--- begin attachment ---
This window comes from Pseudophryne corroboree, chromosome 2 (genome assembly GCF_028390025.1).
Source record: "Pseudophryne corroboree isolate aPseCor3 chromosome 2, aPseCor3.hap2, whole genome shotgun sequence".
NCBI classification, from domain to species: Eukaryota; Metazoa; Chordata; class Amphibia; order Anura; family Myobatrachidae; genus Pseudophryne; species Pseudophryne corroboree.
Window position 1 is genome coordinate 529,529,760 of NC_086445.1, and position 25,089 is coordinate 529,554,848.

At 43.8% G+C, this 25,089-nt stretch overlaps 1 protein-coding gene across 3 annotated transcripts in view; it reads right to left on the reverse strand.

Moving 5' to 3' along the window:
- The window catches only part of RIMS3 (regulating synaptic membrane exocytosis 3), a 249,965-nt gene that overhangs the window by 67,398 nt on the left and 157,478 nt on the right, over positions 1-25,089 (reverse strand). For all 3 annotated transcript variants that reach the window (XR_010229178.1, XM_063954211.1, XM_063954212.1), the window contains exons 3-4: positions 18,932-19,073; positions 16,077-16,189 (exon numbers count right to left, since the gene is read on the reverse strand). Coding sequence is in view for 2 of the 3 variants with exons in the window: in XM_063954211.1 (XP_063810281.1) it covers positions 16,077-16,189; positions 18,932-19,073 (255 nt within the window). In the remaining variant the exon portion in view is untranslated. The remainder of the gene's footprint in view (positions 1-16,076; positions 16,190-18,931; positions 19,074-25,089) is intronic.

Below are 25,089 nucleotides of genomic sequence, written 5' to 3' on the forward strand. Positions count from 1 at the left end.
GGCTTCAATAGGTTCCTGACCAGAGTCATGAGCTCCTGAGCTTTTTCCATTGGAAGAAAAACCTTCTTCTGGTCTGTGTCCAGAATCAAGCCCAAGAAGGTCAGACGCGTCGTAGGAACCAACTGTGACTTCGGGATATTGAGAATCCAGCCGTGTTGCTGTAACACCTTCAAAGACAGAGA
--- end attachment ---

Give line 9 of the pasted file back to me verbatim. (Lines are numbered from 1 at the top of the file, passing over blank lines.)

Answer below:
GGCTTCAATAGGTTCCTGACCAGAGTCATGAGCTCCTGAGCTTTTTCCATTGGAAGAAAAACCTTCTTCTGGTCTGTGTCCAGAATCAAGCCCAAGAAGGTCAGACGCGTCGTAGGAACCAACTGTGACTTCGGGATATTGAGAATCCAGCCGTGTTGCTGTAACACCTTCAAAGACAGAGA